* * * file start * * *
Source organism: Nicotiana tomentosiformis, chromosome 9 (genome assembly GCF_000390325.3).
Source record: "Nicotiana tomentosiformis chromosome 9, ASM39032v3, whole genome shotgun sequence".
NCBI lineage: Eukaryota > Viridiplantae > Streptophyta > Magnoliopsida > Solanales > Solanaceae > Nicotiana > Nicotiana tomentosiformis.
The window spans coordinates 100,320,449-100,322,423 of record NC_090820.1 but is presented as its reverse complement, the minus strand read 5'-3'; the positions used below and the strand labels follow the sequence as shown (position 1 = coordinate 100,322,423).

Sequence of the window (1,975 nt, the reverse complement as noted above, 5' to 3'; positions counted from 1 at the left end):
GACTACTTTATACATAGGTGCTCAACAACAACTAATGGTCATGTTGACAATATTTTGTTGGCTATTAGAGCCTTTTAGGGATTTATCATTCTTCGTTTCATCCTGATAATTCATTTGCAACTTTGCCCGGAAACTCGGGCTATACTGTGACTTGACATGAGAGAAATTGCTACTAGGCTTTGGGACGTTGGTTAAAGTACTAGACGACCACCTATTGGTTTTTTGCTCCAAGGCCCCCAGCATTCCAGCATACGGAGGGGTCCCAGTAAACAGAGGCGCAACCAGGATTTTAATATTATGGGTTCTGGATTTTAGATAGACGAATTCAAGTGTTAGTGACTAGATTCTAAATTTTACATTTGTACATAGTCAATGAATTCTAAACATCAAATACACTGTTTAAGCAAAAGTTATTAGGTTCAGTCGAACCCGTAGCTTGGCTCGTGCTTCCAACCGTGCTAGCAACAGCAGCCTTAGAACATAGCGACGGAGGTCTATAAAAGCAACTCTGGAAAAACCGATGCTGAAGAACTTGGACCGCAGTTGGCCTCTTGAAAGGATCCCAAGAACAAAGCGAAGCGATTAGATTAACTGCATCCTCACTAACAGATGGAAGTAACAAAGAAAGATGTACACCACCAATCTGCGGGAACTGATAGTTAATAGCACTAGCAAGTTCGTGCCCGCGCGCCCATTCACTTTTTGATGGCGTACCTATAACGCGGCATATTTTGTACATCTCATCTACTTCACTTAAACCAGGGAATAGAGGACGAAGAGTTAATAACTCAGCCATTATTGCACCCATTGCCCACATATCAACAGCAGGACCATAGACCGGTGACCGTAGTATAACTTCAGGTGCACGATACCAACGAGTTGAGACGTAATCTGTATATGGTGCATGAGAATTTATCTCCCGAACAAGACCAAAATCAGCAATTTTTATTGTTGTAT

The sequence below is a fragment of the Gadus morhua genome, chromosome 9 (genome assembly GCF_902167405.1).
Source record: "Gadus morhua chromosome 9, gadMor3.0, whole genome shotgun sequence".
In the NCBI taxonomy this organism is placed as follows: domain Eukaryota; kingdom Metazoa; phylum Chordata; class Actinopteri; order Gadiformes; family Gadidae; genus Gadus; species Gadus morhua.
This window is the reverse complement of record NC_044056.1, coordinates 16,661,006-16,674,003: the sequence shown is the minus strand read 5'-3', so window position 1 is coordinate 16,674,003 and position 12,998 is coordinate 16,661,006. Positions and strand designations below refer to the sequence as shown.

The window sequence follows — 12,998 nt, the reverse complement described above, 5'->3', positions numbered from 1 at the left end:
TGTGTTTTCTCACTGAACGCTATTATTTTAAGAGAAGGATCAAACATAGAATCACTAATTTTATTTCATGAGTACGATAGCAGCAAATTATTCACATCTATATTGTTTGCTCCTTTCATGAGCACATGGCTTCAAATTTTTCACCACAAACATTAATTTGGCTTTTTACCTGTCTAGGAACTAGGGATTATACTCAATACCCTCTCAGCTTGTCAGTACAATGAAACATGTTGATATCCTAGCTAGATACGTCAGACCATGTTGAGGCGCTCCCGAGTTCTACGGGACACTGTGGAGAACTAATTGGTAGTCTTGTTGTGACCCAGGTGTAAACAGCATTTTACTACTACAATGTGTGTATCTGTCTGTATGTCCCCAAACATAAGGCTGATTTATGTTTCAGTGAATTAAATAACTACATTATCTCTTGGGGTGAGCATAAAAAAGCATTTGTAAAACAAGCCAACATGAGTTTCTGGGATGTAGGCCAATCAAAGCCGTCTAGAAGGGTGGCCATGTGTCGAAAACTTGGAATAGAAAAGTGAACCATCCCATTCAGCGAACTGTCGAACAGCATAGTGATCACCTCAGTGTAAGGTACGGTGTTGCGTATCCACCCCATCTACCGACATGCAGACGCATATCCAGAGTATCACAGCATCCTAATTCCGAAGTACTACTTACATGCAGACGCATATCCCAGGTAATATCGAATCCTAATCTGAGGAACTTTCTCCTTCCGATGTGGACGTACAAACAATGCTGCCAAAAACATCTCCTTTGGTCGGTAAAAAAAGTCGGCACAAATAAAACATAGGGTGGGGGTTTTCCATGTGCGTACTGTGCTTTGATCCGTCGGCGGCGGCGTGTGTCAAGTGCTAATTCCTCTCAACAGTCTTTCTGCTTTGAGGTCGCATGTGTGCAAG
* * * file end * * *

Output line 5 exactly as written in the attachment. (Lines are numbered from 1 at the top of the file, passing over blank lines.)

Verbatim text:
Sequence of the window (1,975 nt, the reverse complement as noted above, 5' to 3'; positions counted from 1 at the left end):